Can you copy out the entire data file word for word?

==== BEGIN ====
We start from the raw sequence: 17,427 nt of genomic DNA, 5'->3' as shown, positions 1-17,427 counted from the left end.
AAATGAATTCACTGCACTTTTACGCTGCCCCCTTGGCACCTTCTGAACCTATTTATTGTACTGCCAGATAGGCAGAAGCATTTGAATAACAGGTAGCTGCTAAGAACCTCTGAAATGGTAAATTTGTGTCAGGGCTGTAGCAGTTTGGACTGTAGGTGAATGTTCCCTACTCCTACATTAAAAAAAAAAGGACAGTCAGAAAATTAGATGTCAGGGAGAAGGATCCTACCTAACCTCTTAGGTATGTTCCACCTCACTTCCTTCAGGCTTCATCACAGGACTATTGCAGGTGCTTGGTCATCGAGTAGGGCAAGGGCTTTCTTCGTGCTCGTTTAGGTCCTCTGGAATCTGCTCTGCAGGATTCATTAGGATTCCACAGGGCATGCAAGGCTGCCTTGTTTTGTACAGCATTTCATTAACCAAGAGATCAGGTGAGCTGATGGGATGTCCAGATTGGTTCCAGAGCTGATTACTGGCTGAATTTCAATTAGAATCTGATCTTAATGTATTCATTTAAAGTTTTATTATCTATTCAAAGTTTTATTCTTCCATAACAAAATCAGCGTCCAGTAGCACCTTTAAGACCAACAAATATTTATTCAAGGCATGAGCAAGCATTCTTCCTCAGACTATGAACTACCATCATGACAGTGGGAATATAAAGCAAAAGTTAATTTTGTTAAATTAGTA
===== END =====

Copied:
We start from the raw sequence: 17,427 nt of genomic DNA, 5'->3' as shown, positions 1-17,427 counted from the left end.
AAATGAATTCACTGCACTTTTACGCTGCCCCCTTGGCACCTTCTGAACCTATTTATTGTACTGCCAGATAGGCAGAAGCATTTGAATAACAGGTAGCTGCTAAGAACCTCTGAAATGGTAAATTTGTGTCAGGGCTGTAGCAGTTTGGACTGTAGGTGAATGTTCCCTACTCCTACATTAAAAAAAAAAGGACAGTCAGAAAATTAGATGTCAGGGAGAAGGATCCTACCTAACCTCTTAGGTATGTTCCACCTCACTTCCTTCAGGCTTCATCACAGGACTATTGCAGGTGCTTGGTCATCGAGTAGGGCAAGGGCTTTCTTCGTGCTCGTTTAGGTCCTCTGGAATCTGCTCTGCAGGATTCATTAGGATTCCACAGGGCATGCAAGGCTGCCTTGTTTTGTACAGCATTTCATTAACCAAGAGATCAGGTGAGCTGATGGGATGTCCAGATTGGTTCCAGAGCTGATTACTGGCTGAATTTCAATTAGAATCTGATCTTAATGTATTCATTTAAAGTTTTATTATCTATTCAAAGTTTTATTCTTCCATAACAAAATCAGCGTCCAGTAGCACCTTTAAGACCAACAAATATTTATTCAAGGCATGAGCAAGCATTCTTCCTCAGACTATGAACTACCATCATGACAGTGGGAATATAAAGCAAAAGTTAATTTTGTTAAATTAGTA